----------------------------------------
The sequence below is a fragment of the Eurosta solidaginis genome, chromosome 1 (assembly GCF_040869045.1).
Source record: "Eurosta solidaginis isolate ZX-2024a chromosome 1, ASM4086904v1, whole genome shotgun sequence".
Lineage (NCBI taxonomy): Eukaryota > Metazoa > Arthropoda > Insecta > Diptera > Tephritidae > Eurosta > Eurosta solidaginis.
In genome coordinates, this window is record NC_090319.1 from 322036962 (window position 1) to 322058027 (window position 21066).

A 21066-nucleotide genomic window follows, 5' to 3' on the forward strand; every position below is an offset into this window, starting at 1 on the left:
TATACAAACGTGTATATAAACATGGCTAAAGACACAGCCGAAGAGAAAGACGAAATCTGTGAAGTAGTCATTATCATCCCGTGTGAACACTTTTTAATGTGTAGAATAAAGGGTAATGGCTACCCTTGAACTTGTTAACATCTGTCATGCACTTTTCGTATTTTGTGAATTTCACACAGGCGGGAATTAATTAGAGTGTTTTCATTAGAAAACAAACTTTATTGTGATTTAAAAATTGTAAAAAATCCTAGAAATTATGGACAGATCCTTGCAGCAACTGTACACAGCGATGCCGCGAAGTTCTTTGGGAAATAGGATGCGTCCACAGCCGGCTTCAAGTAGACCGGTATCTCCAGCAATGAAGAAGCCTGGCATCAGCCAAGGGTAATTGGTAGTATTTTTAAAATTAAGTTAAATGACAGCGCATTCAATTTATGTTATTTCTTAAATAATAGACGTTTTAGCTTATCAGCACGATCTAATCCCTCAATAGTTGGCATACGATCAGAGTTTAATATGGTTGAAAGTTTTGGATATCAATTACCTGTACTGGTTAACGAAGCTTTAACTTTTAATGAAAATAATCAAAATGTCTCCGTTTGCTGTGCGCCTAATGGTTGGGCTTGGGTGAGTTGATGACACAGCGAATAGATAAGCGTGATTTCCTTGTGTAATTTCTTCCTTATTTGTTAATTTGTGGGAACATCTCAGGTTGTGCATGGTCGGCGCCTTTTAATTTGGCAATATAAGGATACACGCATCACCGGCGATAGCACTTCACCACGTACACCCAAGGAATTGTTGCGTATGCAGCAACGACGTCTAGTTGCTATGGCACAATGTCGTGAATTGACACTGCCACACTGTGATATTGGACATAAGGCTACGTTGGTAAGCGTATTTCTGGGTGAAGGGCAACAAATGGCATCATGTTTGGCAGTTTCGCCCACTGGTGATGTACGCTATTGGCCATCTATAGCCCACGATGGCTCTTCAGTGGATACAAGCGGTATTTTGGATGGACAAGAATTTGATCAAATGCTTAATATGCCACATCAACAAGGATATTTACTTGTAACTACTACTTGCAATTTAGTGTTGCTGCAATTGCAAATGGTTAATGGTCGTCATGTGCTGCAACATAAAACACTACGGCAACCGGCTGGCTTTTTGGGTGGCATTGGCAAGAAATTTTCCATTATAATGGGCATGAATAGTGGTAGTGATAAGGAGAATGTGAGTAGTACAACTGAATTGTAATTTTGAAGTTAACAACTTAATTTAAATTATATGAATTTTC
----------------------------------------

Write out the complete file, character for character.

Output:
The sequence below is a fragment of the Eurosta solidaginis genome, chromosome 1 (assembly GCF_040869045.1).
Source record: "Eurosta solidaginis isolate ZX-2024a chromosome 1, ASM4086904v1, whole genome shotgun sequence".
Lineage (NCBI taxonomy): Eukaryota > Metazoa > Arthropoda > Insecta > Diptera > Tephritidae > Eurosta > Eurosta solidaginis.
In genome coordinates, this window is record NC_090319.1 from 322036962 (window position 1) to 322058027 (window position 21066).

A 21066-nucleotide genomic window follows, 5' to 3' on the forward strand; every position below is an offset into this window, starting at 1 on the left:
TATACAAACGTGTATATAAACATGGCTAAAGACACAGCCGAAGAGAAAGACGAAATCTGTGAAGTAGTCATTATCATCCCGTGTGAACACTTTTTAATGTGTAGAATAAAGGGTAATGGCTACCCTTGAACTTGTTAACATCTGTCATGCACTTTTCGTATTTTGTGAATTTCACACAGGCGGGAATTAATTAGAGTGTTTTCATTAGAAAACAAACTTTATTGTGATTTAAAAATTGTAAAAAATCCTAGAAATTATGGACAGATCCTTGCAGCAACTGTACACAGCGATGCCGCGAAGTTCTTTGGGAAATAGGATGCGTCCACAGCCGGCTTCAAGTAGACCGGTATCTCCAGCAATGAAGAAGCCTGGCATCAGCCAAGGGTAATTGGTAGTATTTTTAAAATTAAGTTAAATGACAGCGCATTCAATTTATGTTATTTCTTAAATAATAGACGTTTTAGCTTATCAGCACGATCTAATCCCTCAATAGTTGGCATACGATCAGAGTTTAATATGGTTGAAAGTTTTGGATATCAATTACCTGTACTGGTTAACGAAGCTTTAACTTTTAATGAAAATAATCAAAATGTCTCCGTTTGCTGTGCGCCTAATGGTTGGGCTTGGGTGAGTTGATGACACAGCGAATAGATAAGCGTGATTTCCTTGTGTAATTTCTTCCTTATTTGTTAATTTGTGGGAACATCTCAGGTTGTGCATGGTCGGCGCCTTTTAATTTGGCAATATAAGGATACACGCATCACCGGCGATAGCACTTCACCACGTACACCCAAGGAATTGTTGCGTATGCAGCAACGACGTCTAGTTGCTATGGCACAATGTCGTGAATTGACACTGCCACACTGTGATATTGGACATAAGGCTACGTTGGTAAGCGTATTTCTGGGTGAAGGGCAACAAATGGCATCATGTTTGGCAGTTTCGCCCACTGGTGATGTACGCTATTGGCCATCTATAGCCCACGATGGCTCTTCAGTGGATACAAGCGGTATTTTGGATGGACAAGAATTTGATCAAATGCTTAATATGCCACATCAACAAGGATATTTACTTGTAACTACTACTTGCAATTTAGTGTTGCTGCAATTGCAAATGGTTAATGGTCGTCATGTGCTGCAACATAAAACACTACGGCAACCGGCTGGCTTTTTGGGTGGCATTGGCAAGAAATTTTCCATTATAATGGGCATGAATAGTGGTAGTGATAAGGAGAATGTGAGTAGTACAACTGAATTGTAATTTTGAAGTTAACAACTTAATTTAAATTATATGAATTTTC